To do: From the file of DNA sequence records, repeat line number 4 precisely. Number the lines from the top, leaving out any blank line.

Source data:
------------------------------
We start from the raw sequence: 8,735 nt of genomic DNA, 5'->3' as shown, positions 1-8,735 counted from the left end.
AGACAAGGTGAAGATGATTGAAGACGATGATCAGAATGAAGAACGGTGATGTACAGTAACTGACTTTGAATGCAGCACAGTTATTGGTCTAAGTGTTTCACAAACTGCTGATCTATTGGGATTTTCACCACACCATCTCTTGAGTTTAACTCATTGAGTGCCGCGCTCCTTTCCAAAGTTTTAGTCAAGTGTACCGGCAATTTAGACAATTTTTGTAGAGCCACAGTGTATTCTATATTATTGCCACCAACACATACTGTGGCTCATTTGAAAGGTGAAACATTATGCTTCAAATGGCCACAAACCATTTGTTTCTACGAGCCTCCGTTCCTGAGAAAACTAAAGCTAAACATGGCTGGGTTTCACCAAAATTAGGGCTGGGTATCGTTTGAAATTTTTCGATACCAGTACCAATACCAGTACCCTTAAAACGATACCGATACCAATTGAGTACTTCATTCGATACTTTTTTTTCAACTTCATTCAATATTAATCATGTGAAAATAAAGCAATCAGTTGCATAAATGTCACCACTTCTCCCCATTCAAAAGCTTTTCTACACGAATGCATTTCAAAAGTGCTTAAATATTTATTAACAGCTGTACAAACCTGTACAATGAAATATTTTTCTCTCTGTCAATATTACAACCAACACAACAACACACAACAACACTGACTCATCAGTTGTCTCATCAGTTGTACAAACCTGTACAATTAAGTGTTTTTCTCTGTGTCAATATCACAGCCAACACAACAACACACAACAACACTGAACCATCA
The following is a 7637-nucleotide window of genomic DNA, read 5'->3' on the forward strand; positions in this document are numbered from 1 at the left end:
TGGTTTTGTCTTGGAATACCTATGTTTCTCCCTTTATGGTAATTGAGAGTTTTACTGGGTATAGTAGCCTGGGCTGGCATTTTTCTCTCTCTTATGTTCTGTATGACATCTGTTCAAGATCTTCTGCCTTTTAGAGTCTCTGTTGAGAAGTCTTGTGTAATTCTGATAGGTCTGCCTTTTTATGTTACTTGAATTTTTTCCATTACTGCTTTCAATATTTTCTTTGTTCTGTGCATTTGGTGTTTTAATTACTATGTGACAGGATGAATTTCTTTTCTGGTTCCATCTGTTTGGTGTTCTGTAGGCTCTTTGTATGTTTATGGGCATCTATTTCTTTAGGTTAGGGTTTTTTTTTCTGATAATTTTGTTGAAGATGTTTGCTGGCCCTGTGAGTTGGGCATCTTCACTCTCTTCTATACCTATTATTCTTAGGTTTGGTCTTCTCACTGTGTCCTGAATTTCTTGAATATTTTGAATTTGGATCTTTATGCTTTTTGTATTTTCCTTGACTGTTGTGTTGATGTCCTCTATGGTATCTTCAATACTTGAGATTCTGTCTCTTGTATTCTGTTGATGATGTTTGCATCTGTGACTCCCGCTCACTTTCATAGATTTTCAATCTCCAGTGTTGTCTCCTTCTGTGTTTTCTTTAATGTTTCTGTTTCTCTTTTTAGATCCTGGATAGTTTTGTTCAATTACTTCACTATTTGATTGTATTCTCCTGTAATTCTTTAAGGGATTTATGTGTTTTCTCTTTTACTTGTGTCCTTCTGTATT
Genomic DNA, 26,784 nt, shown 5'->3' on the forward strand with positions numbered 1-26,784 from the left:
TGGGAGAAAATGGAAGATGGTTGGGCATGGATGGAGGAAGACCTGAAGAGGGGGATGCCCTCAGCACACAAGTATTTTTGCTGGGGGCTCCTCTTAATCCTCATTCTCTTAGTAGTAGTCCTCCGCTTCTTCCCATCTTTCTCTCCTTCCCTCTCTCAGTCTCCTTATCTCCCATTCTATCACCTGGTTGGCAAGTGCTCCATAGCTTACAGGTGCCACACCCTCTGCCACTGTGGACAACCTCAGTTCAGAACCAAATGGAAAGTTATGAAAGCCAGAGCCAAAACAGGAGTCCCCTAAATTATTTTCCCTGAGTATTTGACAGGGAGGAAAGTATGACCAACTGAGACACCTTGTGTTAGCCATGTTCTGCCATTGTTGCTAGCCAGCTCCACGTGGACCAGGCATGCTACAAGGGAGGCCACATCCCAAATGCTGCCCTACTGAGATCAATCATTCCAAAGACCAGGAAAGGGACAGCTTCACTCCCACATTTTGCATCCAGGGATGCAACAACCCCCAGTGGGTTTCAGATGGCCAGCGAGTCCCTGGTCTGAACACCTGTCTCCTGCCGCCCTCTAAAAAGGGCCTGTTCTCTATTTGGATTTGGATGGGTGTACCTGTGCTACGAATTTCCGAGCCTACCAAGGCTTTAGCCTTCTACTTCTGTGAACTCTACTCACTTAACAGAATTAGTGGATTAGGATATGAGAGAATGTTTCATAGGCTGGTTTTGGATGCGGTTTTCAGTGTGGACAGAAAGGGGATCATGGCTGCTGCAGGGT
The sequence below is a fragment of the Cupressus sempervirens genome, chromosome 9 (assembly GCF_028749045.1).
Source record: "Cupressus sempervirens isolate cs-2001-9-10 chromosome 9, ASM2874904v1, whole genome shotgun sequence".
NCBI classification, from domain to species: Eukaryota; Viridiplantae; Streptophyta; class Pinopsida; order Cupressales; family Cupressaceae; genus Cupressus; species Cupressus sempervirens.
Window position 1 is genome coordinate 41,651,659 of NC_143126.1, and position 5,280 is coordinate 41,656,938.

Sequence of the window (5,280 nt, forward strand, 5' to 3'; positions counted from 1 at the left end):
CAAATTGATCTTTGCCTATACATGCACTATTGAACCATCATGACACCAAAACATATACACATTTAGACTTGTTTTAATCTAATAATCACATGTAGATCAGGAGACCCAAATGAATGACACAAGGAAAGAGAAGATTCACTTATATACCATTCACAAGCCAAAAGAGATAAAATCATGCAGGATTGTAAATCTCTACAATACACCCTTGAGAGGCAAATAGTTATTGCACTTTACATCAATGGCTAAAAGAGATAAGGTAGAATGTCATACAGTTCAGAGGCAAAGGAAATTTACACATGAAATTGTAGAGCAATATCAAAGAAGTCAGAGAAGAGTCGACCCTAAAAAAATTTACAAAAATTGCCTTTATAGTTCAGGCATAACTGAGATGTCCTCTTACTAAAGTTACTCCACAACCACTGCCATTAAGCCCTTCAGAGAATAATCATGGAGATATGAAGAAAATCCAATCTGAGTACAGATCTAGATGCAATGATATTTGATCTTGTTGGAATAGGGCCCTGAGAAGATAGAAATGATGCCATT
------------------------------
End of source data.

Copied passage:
TGGTTTTGTCTTGGAATACCTATGTTTCTCCCTTTATGGTAATTGAGAGTTTTACTGGGTATAGTAGCCTGGGCTGGCATTTTTCTCTCTCTTATGTTCTGTATGACATCTGTTCAAGATCTTCTGCCTTTTAGAGTCTCTGTTGAGAAGTCTTGTGTAATTCTGATAGGTCTGCCTTTTTATGTTACTTGAATTTTTTCCATTACTGCTTTCAATATTTTCTTTGTTCTGTGCATTTGGTGTTTTAATTACTATGTGACAGGATGAATTTCTTTTCTGGTTCCATCTGTTTGGTGTTCTGTAGGCTCTTTGTATGTTTATGGGCATCTATTTCTTTAGGTTAGGGTTTTTTTTTCTGATAATTTTGTTGAAGATGTTTGCTGGCCCTGTGAGTTGGGCATCTTCACTCTCTTCTATACCTATTATTCTTAGGTTTGGTCTTCTCACTGTGTCCTGAATTTCTTGAATATTTTGAATTTGGATCTTTATGCTTTTTGTATTTTCCTTGACTGTTGTGTTGATGTCCTCTATGGTATCTTCAATACTTGAGATTCTGTCTCTTGTATTCTGTTGATGATGTTTGCATCTGTGACTCCCGCTCACTTTCATAGATTTTCAATCTCCAGTGTTGTCTCCTTCTGTGTTTTCTTTAATGTTTCTGTTTCTCTTTTTAGATCCTGGATAGTTTTGTTCAATTACTTCACTATTTGATTGTATTCTCCTGTAATTCTTTAAGGGATTTATGTGTTTTCTCTTTTACTTGTGTCCTTCTGTATT